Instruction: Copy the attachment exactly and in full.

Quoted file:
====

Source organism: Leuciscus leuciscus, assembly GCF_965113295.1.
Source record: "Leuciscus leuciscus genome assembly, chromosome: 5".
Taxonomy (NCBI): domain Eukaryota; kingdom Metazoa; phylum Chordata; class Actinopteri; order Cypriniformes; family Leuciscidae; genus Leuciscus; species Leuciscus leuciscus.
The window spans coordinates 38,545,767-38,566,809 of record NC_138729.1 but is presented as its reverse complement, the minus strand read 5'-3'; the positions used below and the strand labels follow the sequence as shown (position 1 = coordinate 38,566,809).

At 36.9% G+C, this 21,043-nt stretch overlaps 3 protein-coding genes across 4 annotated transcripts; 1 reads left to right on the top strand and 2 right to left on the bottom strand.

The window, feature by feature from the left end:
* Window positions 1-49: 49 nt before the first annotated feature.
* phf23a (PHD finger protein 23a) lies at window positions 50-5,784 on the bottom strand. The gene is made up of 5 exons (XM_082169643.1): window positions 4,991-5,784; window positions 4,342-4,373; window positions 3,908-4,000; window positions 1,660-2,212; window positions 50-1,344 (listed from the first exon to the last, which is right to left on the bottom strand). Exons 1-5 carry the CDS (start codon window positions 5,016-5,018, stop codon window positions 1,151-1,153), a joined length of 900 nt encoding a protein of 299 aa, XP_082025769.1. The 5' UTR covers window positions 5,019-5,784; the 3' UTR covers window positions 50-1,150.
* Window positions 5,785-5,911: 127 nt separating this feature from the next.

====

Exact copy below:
Source organism: Leuciscus leuciscus, assembly GCF_965113295.1.
Source record: "Leuciscus leuciscus genome assembly, chromosome: 5".
Taxonomy (NCBI): domain Eukaryota; kingdom Metazoa; phylum Chordata; class Actinopteri; order Cypriniformes; family Leuciscidae; genus Leuciscus; species Leuciscus leuciscus.
The window spans coordinates 38,545,767-38,566,809 of record NC_138729.1 but is presented as its reverse complement, the minus strand read 5'-3'; the positions used below and the strand labels follow the sequence as shown (position 1 = coordinate 38,566,809).

At 36.9% G+C, this 21,043-nt stretch overlaps 3 protein-coding genes across 4 annotated transcripts; 1 reads left to right on the top strand and 2 right to left on the bottom strand.

The window, feature by feature from the left end:
* Window positions 1-49: 49 nt before the first annotated feature.
* phf23a (PHD finger protein 23a) lies at window positions 50-5,784 on the bottom strand. The gene is made up of 5 exons (XM_082169643.1): window positions 4,991-5,784; window positions 4,342-4,373; window positions 3,908-4,000; window positions 1,660-2,212; window positions 50-1,344 (listed from the first exon to the last, which is right to left on the bottom strand). Exons 1-5 carry the CDS (start codon window positions 5,016-5,018, stop codon window positions 1,151-1,153), a joined length of 900 nt encoding a protein of 299 aa, XP_082025769.1. The 5' UTR covers window positions 5,019-5,784; the 3' UTR covers window positions 50-1,150.
* Window positions 5,785-5,911: 127 nt separating this feature from the next.